The rules of dressing for Glyndebourne
For opera lovers, Glyndebourne is the pinnacle of the cultural calendar, and this year’s Festival is set to be as glorious as ever, with Verdi’s La traviata and the world premiere of Brett Dean’s new opera based on Hamlet expected to entrance audiences.
Dressing for the occasion is an opportunity to hit the sartorial high notes with elegant eveningwear and statement accessories, but there are challenges when it comes to choosing your outfit, not least the unpredictable British weather and the need to be suitably attired for both indoors and out. Here, an expert from Debrett’s shares recommendations of how to navigate the dress code…
Harry Cory Wright
Formal evening dress is required at Glyndebourne Opera Festival because its founder, John Christie, felt that it demonstrated respect to the performers. Usually, this means traditional black tie for both men and women, but variations are seen, including kilts, tartan trews and white dinner jackets instead of the classic black.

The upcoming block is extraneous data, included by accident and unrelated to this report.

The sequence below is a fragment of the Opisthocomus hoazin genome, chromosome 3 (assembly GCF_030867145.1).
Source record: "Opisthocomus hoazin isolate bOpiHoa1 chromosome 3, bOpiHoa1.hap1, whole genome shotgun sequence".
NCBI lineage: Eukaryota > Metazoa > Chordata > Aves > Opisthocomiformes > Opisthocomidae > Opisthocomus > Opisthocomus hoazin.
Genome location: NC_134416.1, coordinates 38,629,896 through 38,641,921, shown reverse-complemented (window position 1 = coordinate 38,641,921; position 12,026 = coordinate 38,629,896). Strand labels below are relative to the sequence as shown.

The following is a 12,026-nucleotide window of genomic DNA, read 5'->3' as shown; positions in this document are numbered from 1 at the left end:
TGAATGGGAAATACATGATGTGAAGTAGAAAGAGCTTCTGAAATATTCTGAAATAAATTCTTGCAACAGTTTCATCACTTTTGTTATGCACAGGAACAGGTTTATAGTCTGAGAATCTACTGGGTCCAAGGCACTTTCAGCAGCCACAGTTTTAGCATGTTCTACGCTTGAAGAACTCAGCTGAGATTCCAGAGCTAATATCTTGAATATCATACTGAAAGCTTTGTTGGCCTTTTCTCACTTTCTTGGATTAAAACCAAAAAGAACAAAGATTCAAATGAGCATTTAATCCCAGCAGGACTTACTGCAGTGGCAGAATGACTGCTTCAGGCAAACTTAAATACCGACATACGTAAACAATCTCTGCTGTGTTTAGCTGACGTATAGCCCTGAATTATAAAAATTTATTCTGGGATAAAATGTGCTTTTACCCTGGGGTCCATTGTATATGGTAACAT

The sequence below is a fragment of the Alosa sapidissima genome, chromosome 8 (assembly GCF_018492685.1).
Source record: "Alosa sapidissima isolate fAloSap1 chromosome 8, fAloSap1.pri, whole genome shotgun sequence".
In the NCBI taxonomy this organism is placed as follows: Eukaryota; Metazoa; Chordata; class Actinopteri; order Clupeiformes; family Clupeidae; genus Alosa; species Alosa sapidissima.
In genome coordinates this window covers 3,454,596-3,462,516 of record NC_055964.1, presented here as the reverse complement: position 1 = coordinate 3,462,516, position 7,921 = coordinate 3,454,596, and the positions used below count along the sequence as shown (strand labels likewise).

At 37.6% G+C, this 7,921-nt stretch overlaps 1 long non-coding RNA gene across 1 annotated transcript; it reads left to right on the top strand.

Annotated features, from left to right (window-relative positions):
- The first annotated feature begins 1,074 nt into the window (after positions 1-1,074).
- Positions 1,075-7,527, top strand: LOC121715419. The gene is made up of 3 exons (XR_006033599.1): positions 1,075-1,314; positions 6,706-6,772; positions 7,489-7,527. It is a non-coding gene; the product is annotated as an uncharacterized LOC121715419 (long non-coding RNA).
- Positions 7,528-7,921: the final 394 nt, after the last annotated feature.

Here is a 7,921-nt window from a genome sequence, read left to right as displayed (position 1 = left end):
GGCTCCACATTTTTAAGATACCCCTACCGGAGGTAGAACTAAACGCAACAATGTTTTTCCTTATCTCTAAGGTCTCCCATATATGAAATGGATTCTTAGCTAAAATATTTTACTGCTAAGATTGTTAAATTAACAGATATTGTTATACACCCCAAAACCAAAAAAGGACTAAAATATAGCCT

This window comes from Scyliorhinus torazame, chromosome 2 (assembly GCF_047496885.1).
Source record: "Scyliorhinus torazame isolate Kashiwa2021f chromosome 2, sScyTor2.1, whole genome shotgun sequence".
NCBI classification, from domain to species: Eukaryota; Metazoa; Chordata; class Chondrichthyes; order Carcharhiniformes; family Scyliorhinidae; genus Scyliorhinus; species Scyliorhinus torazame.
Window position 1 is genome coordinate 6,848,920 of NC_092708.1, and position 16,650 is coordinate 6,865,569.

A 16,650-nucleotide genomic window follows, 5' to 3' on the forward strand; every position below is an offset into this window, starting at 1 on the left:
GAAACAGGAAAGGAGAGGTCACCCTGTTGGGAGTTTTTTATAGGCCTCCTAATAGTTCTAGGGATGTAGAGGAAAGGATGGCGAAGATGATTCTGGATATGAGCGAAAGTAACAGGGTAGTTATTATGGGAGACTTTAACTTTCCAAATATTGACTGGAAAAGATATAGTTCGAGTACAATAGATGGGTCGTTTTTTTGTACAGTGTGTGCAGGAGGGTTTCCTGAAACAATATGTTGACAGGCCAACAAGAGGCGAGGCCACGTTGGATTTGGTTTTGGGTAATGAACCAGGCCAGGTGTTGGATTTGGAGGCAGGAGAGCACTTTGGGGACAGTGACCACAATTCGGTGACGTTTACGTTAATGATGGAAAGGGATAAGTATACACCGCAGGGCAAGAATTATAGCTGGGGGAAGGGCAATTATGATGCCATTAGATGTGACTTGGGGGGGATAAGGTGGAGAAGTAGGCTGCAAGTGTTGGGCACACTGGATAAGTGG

Making an effort is certainly encouraged at Glyndebourne, in tribute both to the performers and the beautiful surroundings. Outfits should be audience-appropriate, however – no view-obscuring headwear, for example. If you’re picnicking on the lawn during the interval, factor in the weather and avoid anything too restrictive or uncomfortable.
Women may absolutely wear palazzo or evening trousers, but if you’re opting for a matching jacket or blazer, avoid anything too reminiscent of office wear.
A smart evening coat or shawl will ensure you stay warm if picnicking outdoors, and a large umbrella will keep off any rain – a more elegant option than head-to-toe waterproofs.
Men should wear polished or patent black lace-up shoes, as is customary with black tie. Flats or wedges are recommended for women if you’re picnicking, as heels can sink into the grass.
Fine or costume jewellery, with a clutch or small evening bag, is usually worn with formal evening wear. Tiaras are not required, however.
Debrett’s has partnered with Bicester Village to publish a ‘Guide to British Style’ (£9, available here). Fifty per cent of proceeds from sales are donated to the Bicester Food Bank.
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